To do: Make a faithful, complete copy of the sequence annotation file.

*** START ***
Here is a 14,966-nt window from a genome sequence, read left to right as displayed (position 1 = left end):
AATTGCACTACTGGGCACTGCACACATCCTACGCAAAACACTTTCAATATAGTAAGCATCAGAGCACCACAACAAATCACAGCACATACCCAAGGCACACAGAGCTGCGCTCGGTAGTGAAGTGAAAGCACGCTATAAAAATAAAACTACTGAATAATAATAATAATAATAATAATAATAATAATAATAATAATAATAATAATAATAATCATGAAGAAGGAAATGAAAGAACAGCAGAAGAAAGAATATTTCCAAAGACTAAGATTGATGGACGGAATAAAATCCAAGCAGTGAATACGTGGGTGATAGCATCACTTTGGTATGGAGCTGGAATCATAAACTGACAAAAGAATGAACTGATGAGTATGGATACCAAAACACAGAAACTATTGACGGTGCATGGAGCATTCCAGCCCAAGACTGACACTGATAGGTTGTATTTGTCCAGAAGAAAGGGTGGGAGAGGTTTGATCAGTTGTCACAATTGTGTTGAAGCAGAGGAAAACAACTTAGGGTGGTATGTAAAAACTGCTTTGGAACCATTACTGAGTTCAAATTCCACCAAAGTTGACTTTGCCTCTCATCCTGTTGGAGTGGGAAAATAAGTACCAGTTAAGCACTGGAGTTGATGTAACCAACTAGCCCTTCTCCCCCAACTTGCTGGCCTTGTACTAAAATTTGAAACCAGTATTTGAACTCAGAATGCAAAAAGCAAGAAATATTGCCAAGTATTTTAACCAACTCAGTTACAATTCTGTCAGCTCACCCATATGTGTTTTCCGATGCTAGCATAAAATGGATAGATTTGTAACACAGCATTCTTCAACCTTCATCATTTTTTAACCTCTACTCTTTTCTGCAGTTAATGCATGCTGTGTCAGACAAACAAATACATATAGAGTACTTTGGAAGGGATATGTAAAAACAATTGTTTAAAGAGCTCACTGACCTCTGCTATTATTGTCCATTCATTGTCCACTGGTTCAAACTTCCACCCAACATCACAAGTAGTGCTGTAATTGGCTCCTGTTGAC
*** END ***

Here is a 14,966-nt window from a genome sequence, read left to right as displayed (position 1 = left end):
AATTGCACTACTGGGCACTGCACACATCCTACGCAAAACACTTTCAATATAGTAAGCATCAGAGCACCACAACAAATCACAGCACATACCCAAGGCACACAGAGCTGCGCTCGGTAGTGAAGTGAAAGCACGCTATAAAAATAAAACTACTGAATAATAATAATAATAATAATAATAATAATAATAATAATAATAATAATAATAATAATCATGAAGAAGGAAATGAAAGAACAGCAGAAGAAAGAATATTTCCAAAGACTAAGATTGATGGACGGAATAAAATCCAAGCAGTGAATACGTGGGTGATAGCATCACTTTGGTATGGAGCTGGAATCATAAACTGACAAAAGAATGAACTGATGAGTATGGATACCAAAACACAGAAACTATTGACGGTGCATGGAGCATTCCAGCCCAAGACTGACACTGATAGGTTGTATTTGTCCAGAAGAAAGGGTGGGAGAGGTTTGATCAGTTGTCACAATTGTGTTGAAGCAGAGGAAAACAACTTAGGGTGGTATGTAAAAACTGCTTTGGAACCATTACTGAGTTCAAATTCCACCAAAGTTGACTTTGCCTCTCATCCTGTTGGAGTGGGAAAATAAGTACCAGTTAAGCACTGGAGTTGATGTAACCAACTAGCCCTTCTCCCCCAACTTGCTGGCCTTGTACTAAAATTTGAAACCAGTATTTGAACTCAGAATGCAAAAAGCAAGAAATATTGCCAAGTATTTTAACCAACTCAGTTACAATTCTGTCAGCTCACCCATATGTGTTTTCCGATGCTAGCATAAAATGGATAGATTTGTAACACAGCATTCTTCAACCTTCATCATTTTTTAACCTCTACTCTTTTCTGCAGTTAATGCATGCTGTGTCAGACAAACAAATACATATAGAGTACTTTGGAAGGGATATGTAAAAACAATTGTTTAAAGAGCTCACTGACCTCTGCTATTATTGTCCATTCATTGTCCACTGGTTCAAACTTCCACCCAACATCACAAGTAGTGCTGTAATTGGCTCCTGTTGAC